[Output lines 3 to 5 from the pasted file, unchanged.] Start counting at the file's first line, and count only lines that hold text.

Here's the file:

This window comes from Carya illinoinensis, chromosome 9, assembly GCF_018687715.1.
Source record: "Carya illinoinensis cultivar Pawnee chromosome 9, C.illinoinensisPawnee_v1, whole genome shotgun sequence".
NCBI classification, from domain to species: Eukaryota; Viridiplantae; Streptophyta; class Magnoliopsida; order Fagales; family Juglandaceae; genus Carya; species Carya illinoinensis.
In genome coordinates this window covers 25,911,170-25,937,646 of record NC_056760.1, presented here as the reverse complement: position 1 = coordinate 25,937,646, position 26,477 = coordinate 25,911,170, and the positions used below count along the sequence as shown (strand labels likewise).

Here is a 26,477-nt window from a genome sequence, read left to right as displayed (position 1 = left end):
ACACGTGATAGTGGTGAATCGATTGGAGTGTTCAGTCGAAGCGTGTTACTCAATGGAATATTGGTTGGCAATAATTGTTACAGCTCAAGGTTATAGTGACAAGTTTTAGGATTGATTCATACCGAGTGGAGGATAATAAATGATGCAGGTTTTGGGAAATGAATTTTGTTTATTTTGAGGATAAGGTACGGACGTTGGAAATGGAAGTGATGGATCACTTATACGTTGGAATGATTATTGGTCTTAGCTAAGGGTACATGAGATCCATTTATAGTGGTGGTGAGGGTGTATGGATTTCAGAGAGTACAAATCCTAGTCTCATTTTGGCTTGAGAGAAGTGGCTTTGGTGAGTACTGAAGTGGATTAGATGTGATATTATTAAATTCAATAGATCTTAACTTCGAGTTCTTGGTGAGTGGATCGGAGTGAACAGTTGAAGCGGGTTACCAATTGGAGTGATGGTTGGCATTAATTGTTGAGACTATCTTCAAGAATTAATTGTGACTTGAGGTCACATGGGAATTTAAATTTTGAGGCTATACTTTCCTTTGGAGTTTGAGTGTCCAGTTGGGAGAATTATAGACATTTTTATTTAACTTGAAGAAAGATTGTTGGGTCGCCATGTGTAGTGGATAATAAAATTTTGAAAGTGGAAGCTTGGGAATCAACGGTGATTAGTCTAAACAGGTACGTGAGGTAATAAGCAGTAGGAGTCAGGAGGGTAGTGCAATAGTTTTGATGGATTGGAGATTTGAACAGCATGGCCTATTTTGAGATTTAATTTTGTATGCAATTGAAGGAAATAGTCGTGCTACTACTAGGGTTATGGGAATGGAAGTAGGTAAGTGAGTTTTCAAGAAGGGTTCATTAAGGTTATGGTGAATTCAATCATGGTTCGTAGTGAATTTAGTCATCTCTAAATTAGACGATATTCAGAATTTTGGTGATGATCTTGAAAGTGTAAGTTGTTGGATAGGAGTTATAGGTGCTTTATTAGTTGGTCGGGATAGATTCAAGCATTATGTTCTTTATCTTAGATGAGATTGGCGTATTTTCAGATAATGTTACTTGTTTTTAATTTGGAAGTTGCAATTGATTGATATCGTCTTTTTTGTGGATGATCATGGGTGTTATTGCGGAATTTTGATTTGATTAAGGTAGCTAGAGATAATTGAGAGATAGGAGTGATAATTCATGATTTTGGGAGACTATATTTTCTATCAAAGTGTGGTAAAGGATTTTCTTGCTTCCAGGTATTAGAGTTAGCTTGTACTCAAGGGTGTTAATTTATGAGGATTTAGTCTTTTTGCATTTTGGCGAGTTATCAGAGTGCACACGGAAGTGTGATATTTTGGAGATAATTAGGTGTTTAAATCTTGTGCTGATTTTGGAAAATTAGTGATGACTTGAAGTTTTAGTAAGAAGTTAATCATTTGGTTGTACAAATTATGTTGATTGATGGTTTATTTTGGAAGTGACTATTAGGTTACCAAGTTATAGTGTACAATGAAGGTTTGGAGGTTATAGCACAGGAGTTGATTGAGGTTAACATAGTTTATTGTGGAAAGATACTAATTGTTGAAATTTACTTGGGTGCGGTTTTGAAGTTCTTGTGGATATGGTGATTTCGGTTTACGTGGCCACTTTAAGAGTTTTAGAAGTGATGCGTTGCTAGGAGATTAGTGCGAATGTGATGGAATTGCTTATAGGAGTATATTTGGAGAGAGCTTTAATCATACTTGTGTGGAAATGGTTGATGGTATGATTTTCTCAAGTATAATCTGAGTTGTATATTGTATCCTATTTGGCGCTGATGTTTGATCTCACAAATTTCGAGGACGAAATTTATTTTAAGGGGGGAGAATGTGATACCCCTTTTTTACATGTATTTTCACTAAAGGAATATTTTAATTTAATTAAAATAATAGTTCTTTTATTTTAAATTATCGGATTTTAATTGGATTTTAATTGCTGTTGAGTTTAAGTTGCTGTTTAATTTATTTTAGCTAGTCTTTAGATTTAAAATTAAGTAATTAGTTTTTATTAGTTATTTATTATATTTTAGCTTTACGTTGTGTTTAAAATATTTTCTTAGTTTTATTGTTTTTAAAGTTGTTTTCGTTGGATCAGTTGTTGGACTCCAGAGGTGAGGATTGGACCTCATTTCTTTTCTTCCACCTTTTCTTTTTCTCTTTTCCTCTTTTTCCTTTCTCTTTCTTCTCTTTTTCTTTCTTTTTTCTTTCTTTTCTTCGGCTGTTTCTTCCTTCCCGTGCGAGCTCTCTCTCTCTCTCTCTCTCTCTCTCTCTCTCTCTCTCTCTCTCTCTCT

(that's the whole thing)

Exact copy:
NCBI classification, from domain to species: Eukaryota; Viridiplantae; Streptophyta; class Magnoliopsida; order Fagales; family Juglandaceae; genus Carya; species Carya illinoinensis.
In genome coordinates this window covers 25,911,170-25,937,646 of record NC_056760.1, presented here as the reverse complement: position 1 = coordinate 25,937,646, position 26,477 = coordinate 25,911,170, and the positions used below count along the sequence as shown (strand labels likewise).

Here is a 26,477-nt window from a genome sequence, read left to right as displayed (position 1 = left end):